At the beginning of the semester, I wrote about an experiment that I had underway to grade differently. To recap, I told my students that I would only give “straight” letter grades on the essays that they would write in my first-year writing class—no pluses, no minuses. My reasons for taking this approach were, as I explained, to lighten the feelings of conflict that I get when grading essays that fall between the margin of grades. As I wrote then, “My thinking behind this decision is that while it might be hard to know the difference between an 87 and an 88, or sometimes even between the dreaded B+/A- split, I absolutely do know the difference between an A and a B paper. I expect to see a sharp drop in the amount of stress that I feel as I grade the four essays I’m assigning this semester.”
Today I wanted to report back on how this particular experiment has gone with my class. First, however, I should draw attention to the many comments my original post generated. A number of people who weighed in to discuss how they grade differently. Suzanne Waldenberger mentioned how her students earn a C for meeting the course requirements and have to engage in extra work to earn an A or B. User “snidereg” commented on how he or she evaluates work on a sliding numeric scale of 0-4. And user “student teacher” suggested using pluses or minuses to point to “something nascent or tiny that cane pointed to and rewarded” or “show something problematic to the argument or organization of what ‘minus’ that something, would have been a solid letter grade,” respectively. There are many more useful ideas in the comments than just these three, and if you’d like to think about grading differently in the coming term you will find a lot to chew on.
It’s also important to note that I received some pointed criticism for this experiment. User “kosboot” perhaps sums up this sentiment by suggesting that my decision to eliminate pluses and minuses was “selfish and self-centered” and that I should be more concerned with my students and helping them improve than on eliminating my stress that comes from making grading decisions. As I responded at the time, I was aware that my experiment might be more about me than about my students, and soliciting feedback from the fabulous ProfHacker readers helped me gauge my emotions somewhat more objectively.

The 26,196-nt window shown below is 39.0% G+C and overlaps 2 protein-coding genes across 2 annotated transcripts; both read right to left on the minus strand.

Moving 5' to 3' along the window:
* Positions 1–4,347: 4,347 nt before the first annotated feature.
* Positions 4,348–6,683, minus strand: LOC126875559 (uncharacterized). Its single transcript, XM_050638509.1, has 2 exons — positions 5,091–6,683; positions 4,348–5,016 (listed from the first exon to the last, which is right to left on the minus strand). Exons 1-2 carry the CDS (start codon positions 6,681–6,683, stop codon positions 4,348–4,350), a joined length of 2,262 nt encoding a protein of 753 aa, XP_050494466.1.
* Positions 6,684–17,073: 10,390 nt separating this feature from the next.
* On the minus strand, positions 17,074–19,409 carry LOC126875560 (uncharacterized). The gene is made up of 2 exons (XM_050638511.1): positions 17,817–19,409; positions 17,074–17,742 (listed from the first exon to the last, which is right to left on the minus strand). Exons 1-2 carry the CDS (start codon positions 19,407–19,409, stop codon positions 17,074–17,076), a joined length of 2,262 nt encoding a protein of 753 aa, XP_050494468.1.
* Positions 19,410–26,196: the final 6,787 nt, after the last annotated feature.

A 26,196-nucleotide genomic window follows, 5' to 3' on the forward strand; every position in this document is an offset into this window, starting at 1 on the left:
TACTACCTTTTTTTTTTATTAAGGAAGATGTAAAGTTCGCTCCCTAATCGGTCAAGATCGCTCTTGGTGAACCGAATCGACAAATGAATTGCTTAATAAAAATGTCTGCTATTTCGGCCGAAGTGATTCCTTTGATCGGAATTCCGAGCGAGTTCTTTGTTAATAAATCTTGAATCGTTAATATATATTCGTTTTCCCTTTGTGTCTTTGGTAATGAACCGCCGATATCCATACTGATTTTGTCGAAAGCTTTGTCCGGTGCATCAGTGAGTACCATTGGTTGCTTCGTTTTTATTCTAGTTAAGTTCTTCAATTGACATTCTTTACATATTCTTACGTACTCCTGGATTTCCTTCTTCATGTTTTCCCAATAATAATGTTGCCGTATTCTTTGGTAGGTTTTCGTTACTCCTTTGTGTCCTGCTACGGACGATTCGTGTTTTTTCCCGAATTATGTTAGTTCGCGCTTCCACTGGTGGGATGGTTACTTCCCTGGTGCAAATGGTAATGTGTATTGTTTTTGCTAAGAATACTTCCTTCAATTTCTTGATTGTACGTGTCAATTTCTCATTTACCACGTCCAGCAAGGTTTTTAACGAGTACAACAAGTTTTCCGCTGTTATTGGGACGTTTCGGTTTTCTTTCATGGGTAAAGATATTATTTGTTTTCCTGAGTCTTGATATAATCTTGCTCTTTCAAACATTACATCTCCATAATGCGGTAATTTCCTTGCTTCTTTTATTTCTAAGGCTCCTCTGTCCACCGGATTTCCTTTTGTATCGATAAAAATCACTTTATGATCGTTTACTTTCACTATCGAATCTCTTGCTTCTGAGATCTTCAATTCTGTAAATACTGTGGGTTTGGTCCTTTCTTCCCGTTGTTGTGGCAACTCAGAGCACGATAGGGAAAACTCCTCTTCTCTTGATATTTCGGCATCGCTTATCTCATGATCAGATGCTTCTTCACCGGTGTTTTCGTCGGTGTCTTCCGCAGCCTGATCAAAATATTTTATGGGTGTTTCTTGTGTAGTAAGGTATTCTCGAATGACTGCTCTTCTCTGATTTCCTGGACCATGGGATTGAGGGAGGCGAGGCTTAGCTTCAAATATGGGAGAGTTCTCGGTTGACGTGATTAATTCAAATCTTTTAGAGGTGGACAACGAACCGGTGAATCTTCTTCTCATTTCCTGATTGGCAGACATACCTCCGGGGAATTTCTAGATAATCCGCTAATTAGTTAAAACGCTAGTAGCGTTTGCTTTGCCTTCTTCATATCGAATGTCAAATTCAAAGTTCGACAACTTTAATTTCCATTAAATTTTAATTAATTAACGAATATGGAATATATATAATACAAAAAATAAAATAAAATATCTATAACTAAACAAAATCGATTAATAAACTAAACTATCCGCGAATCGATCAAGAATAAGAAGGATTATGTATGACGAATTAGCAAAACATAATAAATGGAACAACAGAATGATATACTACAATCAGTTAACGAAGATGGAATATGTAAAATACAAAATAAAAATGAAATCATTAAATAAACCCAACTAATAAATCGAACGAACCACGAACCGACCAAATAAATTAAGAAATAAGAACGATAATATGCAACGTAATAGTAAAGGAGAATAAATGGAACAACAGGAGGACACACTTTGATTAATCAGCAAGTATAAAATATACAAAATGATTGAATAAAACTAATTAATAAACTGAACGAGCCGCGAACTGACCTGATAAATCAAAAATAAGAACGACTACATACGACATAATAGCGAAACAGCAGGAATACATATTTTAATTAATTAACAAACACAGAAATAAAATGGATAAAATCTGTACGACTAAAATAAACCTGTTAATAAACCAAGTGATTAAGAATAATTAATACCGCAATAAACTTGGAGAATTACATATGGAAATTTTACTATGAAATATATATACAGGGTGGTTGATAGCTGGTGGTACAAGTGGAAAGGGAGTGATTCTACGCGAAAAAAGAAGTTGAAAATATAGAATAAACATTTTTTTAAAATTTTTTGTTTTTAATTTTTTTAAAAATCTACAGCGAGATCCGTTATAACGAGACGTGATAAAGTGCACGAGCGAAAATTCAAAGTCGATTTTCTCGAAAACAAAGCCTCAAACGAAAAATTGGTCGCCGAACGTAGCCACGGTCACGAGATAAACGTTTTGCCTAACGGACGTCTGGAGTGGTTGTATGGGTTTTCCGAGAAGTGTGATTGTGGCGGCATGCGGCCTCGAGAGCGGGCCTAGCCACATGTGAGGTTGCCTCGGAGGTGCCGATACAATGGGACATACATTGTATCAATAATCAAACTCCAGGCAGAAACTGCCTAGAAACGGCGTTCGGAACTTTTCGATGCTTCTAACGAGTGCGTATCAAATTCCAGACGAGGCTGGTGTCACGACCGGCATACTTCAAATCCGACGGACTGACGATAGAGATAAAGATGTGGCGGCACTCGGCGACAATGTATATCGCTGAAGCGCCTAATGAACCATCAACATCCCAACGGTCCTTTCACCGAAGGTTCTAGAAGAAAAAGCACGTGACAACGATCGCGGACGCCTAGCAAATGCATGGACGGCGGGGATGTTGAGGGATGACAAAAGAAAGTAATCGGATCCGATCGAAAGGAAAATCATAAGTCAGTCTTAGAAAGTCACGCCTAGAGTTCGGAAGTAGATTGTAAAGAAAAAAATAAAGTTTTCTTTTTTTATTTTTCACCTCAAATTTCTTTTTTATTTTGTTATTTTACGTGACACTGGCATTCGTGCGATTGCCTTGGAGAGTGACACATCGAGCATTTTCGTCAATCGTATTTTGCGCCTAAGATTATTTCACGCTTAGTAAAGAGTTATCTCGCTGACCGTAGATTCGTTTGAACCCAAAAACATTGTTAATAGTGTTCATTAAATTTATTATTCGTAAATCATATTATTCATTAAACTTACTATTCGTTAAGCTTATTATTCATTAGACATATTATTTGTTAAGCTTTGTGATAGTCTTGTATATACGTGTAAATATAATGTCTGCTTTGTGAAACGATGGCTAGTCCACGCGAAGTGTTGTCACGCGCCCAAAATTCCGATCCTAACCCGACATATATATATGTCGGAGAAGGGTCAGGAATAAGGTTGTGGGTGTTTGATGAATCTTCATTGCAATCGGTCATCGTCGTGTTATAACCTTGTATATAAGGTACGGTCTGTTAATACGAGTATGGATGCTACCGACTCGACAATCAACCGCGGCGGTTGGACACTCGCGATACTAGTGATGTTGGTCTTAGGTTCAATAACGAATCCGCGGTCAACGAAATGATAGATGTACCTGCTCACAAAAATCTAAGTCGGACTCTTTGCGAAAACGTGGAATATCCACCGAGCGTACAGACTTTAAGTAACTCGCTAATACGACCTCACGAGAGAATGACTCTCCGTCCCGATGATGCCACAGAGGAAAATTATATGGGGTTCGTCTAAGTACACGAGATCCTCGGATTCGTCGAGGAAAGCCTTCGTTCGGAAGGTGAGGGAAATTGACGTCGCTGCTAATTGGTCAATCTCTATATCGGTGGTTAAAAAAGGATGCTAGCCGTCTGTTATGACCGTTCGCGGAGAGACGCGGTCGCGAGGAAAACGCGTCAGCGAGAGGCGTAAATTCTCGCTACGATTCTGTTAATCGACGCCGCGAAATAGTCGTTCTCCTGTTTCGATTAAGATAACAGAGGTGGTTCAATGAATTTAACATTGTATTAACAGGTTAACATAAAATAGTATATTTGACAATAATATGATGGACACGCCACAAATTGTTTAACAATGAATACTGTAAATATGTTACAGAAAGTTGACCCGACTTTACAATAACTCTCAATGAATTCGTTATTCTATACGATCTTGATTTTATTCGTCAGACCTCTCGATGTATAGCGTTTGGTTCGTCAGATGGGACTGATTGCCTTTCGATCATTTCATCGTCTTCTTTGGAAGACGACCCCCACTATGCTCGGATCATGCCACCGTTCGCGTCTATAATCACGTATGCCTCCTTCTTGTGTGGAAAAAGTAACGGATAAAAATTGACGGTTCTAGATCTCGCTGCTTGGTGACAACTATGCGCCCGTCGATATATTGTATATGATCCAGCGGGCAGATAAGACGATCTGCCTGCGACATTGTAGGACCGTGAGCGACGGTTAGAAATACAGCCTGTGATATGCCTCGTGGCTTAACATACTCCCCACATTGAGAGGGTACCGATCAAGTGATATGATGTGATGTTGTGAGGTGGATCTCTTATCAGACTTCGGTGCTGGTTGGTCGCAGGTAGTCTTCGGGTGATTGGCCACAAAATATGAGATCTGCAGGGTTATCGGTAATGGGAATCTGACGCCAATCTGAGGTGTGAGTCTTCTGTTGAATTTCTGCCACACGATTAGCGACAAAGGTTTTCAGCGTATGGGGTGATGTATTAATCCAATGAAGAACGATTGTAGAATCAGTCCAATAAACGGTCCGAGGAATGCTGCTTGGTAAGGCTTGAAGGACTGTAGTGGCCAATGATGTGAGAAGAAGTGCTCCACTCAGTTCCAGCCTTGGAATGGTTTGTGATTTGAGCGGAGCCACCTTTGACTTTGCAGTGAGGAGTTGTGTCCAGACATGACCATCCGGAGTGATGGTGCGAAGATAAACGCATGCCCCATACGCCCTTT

Looking back on the semester now, I can say that grading in this way absolutely made it easier for me to assign grades to papers. When I only had five grades to choose from, it was almost without exception easy to tell which grade a paper had earned. There were a few times throughout the semester when I really missed the ability to give a plus or a minus. My approach for reconciling this was to give just the letter grade but also to make a note in my grade book spreadsheet about which way I might have pushed the grade. If someone is on the edge when I’m calculating final grades, that will be a portion of what pushes a student in one direction or another. But on the whole, there really weren’t a lot of moments where I found myself wishing that I had extra options for the grades. The result was that I was much happier with my process of grading.
While my students expressed reservation about my not using pluses or minuses, they didn’t raise it as an issue with me during the semester. In fact, I would say that I got less questions about “why” they got a particular grade (wanting to know, for example, the clear difference between a B and a B+) and instead we ended up talking more about how to improve their writing. That could have happened in part because of my efforts to encourage students to use office hours, but I think the clear boundaries of grades helped. It’s certainly possible that since all but one of my students are first years that they were more willing to accept that grading might simply work differently in college.
I made one more effort to grade differently this semester, by anonymizing all of my students’ papers. I had them turn in each paper with their student number rather than their name and I recorded the grades looking only at these numbers. On occasion I found that I suspected who had written a paper based on the work that we had done in office hours; but I also found that I was wrong on some of these occasions. The “reveal” at the end of the grading of who had earned what grade was inevitably a bit of a surprise. While I don’t know if my students thought much about it, grading anonymously helped me feel that I was able to consider each essay as a fresh object rather than being influenced by the name at the top of the page. Blind review, it turns out, can be a pretty powerful thing.
All in all, I’m pretty happy with the results of my experiment this semester. And while I can’t say that this approach is totally disinterested, I can also say that I think it provided some real benefits to my approach to teaching. I can’t say that I’ll avoid all pluses and minuses in the future, but I’ll certainly consider it.
Did you experiment with grading in any way this semester? What experiences did you have? Let us know in the comments!